Archive for September, 2010

The Plaque on Hejduk’s Wall

2010/09/30

The Hallucinatory effect derives from the extraordinary clarity and not from mystery or mist. Nothing is more fantastic ultimately than precision.

Robbe-Grillet’s comment on the work of Kafka

I am thirsty

2010/09/29

A Phenomenal Encounter with Van der Laan

2010/09/21

Thus spoke Perec on the difficulty of imagining an ideal city: “I wouldn’t like to live in a monastery but sometimes I would.[i] So it was that I found myself shading under the portico of the entrance to the Abdij St. Benedictusberg, Vaals on the 24th August 2007, hoping that when the porter answered the door, there would be a guest cell available for me to spend the night in. The architect responsible for the design of the building had also been a resident Benedictine monk in that community until his death in 1991.

I had first encountered the work of Dom. Hans Van Der Laan some ten years previous to my unannounced arrival at his monastery, whilst in my first year of studying architecture under Richard Padovan at Bath University.  Padovan had been responsible for introducing (even now, the still relatively unknown) Van der Laan to an English-speaking audience with his translations of the latter’s De Architectonische Ruimte [1983] and his own monograph, Dom Hans Van Der Laan: Modern Primitive [1994]. At that time, Padovan was finishing Proportion: Science, Philosophy, Architecture [1999] and his translation of Het Vormenspel der Liturgie [1985] would not be published until 2005.

In any case, the opportunity had presented itself to experience the work of the architect-monk first-hand, and eventually, after twenty minutes or so of waiting, the door was opened and I was led into the building. Since the porter spoke no English and I no Dutch, I followed his beckoning through the dark entrance, out into the external, double-height, and colonnaded atrium and up the slow steps, turning at the top towards another large, timber, closed door.  As the hinges creaked under the weight of the door opening, my senses were overcome by the visceral character of the space of the church inside and the nature of the events unfolding therein.  I had inadvertently arrived during the Mass. As I took my seat on the pew at the rear of the nave, the sweet reek of incense singed my nostrils and shafts of brilliant, angled, clerestorey light penetrated its haze. The hard slurried-brick surfaces reverberated with the antiphony of the choirs’ Latin chants. I looked on as this strange and solemn theatre of unfamiliar rites and gestures played out before me.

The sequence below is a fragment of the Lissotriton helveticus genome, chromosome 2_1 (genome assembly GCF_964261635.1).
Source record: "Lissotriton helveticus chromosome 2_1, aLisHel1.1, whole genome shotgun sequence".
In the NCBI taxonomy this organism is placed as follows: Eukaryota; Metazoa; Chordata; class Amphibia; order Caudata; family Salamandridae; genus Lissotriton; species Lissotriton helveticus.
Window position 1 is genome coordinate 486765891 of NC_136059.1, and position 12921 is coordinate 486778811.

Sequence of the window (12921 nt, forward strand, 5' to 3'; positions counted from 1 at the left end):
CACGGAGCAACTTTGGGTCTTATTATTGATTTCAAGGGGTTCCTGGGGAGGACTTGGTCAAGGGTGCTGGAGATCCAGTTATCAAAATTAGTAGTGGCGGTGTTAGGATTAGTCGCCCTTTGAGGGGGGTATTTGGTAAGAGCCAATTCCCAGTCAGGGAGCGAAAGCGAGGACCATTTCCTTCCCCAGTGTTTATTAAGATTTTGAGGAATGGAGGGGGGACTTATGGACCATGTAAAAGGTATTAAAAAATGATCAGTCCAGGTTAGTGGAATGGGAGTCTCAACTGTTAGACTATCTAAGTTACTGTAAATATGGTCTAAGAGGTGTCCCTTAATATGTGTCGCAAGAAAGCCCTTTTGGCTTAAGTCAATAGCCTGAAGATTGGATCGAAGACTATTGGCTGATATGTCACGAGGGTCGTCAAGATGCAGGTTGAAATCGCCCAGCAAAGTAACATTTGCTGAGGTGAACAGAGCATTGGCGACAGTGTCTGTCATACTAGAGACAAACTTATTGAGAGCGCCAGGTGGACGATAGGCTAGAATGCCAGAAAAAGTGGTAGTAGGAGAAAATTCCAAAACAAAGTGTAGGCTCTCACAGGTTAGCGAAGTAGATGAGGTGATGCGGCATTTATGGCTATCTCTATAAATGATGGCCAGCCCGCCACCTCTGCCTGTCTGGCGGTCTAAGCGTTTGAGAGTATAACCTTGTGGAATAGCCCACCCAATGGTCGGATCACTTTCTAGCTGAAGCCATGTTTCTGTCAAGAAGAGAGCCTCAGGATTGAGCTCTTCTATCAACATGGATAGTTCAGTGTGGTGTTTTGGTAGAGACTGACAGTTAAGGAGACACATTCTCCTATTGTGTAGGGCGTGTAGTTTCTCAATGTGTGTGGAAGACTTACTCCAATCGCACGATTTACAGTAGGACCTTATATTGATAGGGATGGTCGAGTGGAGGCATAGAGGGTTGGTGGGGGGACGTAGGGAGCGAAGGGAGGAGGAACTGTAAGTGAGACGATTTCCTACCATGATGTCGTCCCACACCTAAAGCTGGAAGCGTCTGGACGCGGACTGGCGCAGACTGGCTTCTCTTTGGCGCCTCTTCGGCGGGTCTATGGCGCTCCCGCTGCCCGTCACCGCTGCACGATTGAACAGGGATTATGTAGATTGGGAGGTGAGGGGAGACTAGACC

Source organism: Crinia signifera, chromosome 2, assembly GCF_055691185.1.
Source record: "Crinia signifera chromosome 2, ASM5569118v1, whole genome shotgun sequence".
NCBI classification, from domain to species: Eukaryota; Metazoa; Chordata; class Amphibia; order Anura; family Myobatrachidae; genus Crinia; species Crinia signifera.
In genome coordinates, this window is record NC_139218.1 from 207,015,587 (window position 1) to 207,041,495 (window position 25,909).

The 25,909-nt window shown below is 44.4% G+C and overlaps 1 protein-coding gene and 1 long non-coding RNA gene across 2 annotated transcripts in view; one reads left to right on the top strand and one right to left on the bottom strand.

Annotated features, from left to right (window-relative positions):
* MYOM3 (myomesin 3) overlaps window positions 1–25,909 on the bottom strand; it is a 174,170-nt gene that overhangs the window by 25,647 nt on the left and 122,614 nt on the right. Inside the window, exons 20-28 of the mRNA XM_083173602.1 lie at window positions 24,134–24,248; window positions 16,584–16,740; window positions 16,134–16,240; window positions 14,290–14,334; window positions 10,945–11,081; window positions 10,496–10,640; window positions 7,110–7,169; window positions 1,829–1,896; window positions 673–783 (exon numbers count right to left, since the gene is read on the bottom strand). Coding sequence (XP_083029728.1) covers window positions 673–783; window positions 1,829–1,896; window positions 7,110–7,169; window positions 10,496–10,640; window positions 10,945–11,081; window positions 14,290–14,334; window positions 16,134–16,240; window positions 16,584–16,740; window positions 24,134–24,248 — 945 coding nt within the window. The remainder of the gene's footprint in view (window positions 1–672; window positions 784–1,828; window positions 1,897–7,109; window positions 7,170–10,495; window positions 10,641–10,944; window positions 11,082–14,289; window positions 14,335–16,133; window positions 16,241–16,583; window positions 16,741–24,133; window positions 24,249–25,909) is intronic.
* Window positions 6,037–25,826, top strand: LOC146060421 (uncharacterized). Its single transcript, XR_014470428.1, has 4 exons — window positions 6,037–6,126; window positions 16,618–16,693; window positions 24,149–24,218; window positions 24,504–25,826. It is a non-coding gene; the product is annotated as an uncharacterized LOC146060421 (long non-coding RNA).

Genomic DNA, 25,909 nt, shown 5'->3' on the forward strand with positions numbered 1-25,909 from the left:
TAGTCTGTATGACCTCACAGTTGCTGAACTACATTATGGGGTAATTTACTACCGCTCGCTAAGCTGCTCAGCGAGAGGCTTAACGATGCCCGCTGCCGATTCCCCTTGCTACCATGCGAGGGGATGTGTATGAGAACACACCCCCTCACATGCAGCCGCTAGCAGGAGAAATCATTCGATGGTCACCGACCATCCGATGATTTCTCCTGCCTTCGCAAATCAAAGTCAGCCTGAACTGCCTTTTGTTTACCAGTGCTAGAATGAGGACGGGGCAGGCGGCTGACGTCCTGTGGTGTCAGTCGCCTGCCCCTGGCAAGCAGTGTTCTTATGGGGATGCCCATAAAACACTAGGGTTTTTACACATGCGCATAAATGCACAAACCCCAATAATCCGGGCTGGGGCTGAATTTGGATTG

Following the dismissal from the church, the Abbot introduced me to another visitor; a septuagenarian monk named Wim Johannesma,  (Father William), who spoke good English and was at leisure to provide me with a thorough tour of the building and its grounds.  Over the course of the next day or so we talked as much as a man of silence would permit, which was a good deal – happily Wim is quite the conversationalist! It transpired that he had been visiting from Brussels where he is a member of the Order of the Brothers of Jerusalem,[ii] but had been a good friend of Van der Laan for thirty years up until his death and knew the monastery as a second home. In addition to furnishing me with fascinating anecdotes and insights about his times with Van der Laan, Wim was also able to provide answers to my questions relating to the liturgy and permitted me access to those parts of the monastery otherwise denied to visitors. Since returning to Glasgow from that serendipitous meeting at Vaals, a correspondence has been maintained with Father William. Eventually, in November 2009, I went to visit him in Brussels, whence two more of Van der Laan’s buildings were easily reached: the lesser known convent, Moederklooster Mariazusters van Fransiscus at Waasmunster and the conventual retreat with its octagonal chapel in nearby Roosenberg.  At least to my mind, neither of these buildings had quite the same primordial power that imbued the Benedictine monastery. Thereafter, Wim and I returned to Vaals together, where we stayed for three days in order that I might carry out the study and research that constitute the basis of a forthcoming paper ‘Space,Time & Van Der Laan‘ – an investigation into liturgical time and space manifest in Dom. Hans van der Laan’s masterwork, Abdij St. Benedictusberg.


[i] Perec, G. On the Difficulty of Imagining an Ideal City IN:Perec, G. Species of Spaces and Other Pieces

[ii] The Order of Jerusalem is a new monastic order, founded in Paris on All Saints’ Day 1975, by a former chaplain to the Sorbonne, Father Pierre-Marie Delfieux. Having lived as a hermit in the Sahara for two years, he felt called to find the desert in the city. The foundation of a monastic community was a response to the urban environment, creating an oasis in the modern desert of the city.